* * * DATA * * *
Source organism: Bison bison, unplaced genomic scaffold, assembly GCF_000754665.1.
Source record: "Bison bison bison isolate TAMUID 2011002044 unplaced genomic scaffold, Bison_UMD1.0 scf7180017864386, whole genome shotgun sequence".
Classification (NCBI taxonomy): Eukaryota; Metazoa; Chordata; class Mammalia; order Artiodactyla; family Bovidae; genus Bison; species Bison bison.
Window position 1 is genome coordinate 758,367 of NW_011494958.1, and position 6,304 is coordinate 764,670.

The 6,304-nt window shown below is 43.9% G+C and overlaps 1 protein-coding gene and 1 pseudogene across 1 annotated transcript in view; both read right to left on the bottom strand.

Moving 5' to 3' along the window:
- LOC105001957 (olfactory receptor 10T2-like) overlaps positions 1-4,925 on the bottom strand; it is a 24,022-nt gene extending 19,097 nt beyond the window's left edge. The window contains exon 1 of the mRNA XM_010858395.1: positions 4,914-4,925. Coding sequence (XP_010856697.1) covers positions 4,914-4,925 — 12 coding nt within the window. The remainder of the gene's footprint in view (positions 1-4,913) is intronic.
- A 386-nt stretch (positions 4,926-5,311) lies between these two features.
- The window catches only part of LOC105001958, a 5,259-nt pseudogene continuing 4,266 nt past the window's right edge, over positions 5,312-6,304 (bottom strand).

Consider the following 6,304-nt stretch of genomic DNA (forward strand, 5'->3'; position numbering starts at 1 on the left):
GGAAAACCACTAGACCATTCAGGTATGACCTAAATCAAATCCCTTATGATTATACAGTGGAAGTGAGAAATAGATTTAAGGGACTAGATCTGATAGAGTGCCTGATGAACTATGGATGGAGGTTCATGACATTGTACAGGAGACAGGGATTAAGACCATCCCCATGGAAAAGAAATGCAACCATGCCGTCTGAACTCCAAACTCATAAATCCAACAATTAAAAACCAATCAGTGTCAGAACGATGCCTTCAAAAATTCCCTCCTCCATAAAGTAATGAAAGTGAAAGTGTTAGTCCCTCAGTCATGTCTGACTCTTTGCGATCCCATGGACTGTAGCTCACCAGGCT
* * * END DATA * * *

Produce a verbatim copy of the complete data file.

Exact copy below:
Source organism: Bison bison, unplaced genomic scaffold, assembly GCF_000754665.1.
Source record: "Bison bison bison isolate TAMUID 2011002044 unplaced genomic scaffold, Bison_UMD1.0 scf7180017864386, whole genome shotgun sequence".
Classification (NCBI taxonomy): Eukaryota; Metazoa; Chordata; class Mammalia; order Artiodactyla; family Bovidae; genus Bison; species Bison bison.
Window position 1 is genome coordinate 758,367 of NW_011494958.1, and position 6,304 is coordinate 764,670.

The 6,304-nt window shown below is 43.9% G+C and overlaps 1 protein-coding gene and 1 pseudogene across 1 annotated transcript in view; both read right to left on the bottom strand.

Moving 5' to 3' along the window:
- LOC105001957 (olfactory receptor 10T2-like) overlaps positions 1-4,925 on the bottom strand; it is a 24,022-nt gene extending 19,097 nt beyond the window's left edge. The window contains exon 1 of the mRNA XM_010858395.1: positions 4,914-4,925. Coding sequence (XP_010856697.1) covers positions 4,914-4,925 — 12 coding nt within the window. The remainder of the gene's footprint in view (positions 1-4,913) is intronic.
- A 386-nt stretch (positions 4,926-5,311) lies between these two features.
- The window catches only part of LOC105001958, a 5,259-nt pseudogene continuing 4,266 nt past the window's right edge, over positions 5,312-6,304 (bottom strand).

Consider the following 6,304-nt stretch of genomic DNA (forward strand, 5'->3'; position numbering starts at 1 on the left):
GGAAAACCACTAGACCATTCAGGTATGACCTAAATCAAATCCCTTATGATTATACAGTGGAAGTGAGAAATAGATTTAAGGGACTAGATCTGATAGAGTGCCTGATGAACTATGGATGGAGGTTCATGACATTGTACAGGAGACAGGGATTAAGACCATCCCCATGGAAAAGAAATGCAACCATGCCGTCTGAACTCCAAACTCATAAATCCAACAATTAAAAACCAATCAGTGTCAGAACGATGCCTTCAAAAATTCCCTCCTCCATAAAGTAATGAAAGTGAAAGTGTTAGTCCCTCAGTCATGTCTGACTCTTTGCGATCCCATGGACTGTAGCTCACCAGGCT